Putin responded with his usual worldview of nationalist, socialist victimhood. Whatever he and his crew resort to is necessary because of what the West took from them in the zero sum game. Putin is a true Hitler—gentle and endearing as a teddy bear who never raises his voice before his audience, compassionate, polite, never rude, never tough to critique directly, only strong to march behind, and everything he does is excused by what “they did to us”.

Syria’s use of banned chemical weapons could have been a ploy all along, by the Russians and their allies, to draw Trump’s action to justify escalation. Though it may have been bait from the Russian’s view, it might have been brilliant for Trump to tell the world that the US isn’t pantie-whipped anymore and to draw Russia’s attention to the Middle East while the USS Carl Vinson carrier group goes to North Korea.

Nearly 100k jobs were created in March alone, over 200k in February. An accurate presidential poll—Investor’s Business Daily—ranked Trump at 34% approval. Since Trump took office, Americans have only seen two results: a boom in jobs and an onslaught from the news industry. The people haven’t heard much from Trump directly because he is too busy keeping promises, no matter how politically controversial those promises are.

With good and bad news, people’s political opinions haven’t changed; they have only strengthened. And, that strengthening is just now getting started.

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Cadence of Conflict: Asia, April 3, 2017

China continues an uphill battle with the Western media. Sunflower students were cleared of all charges in their occupation of their nation’s legislature three years ago, almost to the day. Joined by leaders Lin and Chen, Joshua Wong from Hong Kong’s Umbrella movement urged the release of a Taiwanese college instructor, Lee Ming-che, from China’s custody. Lee is an advocate for human rights and is being held for matters of “national security”.

The best way to understand the Hong Kong Umbrella movement’s end game is regime change in China. Hong Kong has no military and pro-independence Hong Kongers don’t seem to be advocating mandatory military draft enrollment for all Hong Kong males. Taiwanese males not only have mandatory draft enrollment, but have a minimum compulsory service time after finishing school. Taiwan’s student movement interrupted secret government talks between the US adversary China and the US ally Taiwan. Taiwan purchases military equipment from the US, including Apache gunships and F-16 fighters, though trade was the primary concern of the Taiwanese protest. Both military and trade are China-related talking points from President Trump, especially this week. No such talking points related to the Hong Kong protests.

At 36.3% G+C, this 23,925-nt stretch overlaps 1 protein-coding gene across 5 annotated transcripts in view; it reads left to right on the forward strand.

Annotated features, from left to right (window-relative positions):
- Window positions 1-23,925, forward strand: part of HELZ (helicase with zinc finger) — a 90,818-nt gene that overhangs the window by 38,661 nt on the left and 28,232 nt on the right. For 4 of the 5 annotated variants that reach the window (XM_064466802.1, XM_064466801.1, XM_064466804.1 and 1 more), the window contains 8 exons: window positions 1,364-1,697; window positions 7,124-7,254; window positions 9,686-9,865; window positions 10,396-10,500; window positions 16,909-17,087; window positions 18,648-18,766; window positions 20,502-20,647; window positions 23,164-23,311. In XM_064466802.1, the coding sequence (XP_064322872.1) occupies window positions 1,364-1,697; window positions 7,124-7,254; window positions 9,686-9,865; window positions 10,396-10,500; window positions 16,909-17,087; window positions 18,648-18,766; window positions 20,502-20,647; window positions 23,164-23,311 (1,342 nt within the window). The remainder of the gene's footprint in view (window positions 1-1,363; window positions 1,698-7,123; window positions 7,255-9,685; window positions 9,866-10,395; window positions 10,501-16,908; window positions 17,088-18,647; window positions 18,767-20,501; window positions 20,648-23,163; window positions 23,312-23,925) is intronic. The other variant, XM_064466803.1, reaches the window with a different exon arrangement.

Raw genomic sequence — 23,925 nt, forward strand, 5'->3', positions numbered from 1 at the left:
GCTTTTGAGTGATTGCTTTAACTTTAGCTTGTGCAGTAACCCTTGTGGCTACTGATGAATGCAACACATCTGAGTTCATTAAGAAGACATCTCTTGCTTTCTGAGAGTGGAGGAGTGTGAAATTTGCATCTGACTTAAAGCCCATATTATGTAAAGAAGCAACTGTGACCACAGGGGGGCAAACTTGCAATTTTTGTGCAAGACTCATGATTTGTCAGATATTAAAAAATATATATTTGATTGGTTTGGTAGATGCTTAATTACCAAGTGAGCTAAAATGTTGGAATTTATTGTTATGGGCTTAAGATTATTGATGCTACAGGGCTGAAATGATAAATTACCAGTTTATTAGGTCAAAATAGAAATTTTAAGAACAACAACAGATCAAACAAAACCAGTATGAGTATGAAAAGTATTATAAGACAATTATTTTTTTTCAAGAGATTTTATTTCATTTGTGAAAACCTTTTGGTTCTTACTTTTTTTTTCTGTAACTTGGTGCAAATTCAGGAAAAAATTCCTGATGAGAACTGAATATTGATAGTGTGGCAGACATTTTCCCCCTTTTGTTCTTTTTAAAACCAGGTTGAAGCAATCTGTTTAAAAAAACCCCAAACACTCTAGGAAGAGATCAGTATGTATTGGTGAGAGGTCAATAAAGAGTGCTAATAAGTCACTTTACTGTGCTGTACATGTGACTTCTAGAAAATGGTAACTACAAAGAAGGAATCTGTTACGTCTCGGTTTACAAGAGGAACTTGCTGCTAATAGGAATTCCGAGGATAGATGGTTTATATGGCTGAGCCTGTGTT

The Taiwanese movement was led by young men who would serve in their nation’s military, disrupted the government’s legislature for three weeks, and resulted in change. The Hong Kong protests were led by young men forbidden by their government from serving in their military, occupied public streets for three months, and only led to international attention. The only way to gauge the Hong Kong protests as a success is if the goal was to stir international attention in the media to raise sentiment against China—enough sentiment that China’s government changes enough to grant Hong Kong independence. That is quite a significant change, enough for China to consider the matter one of national security.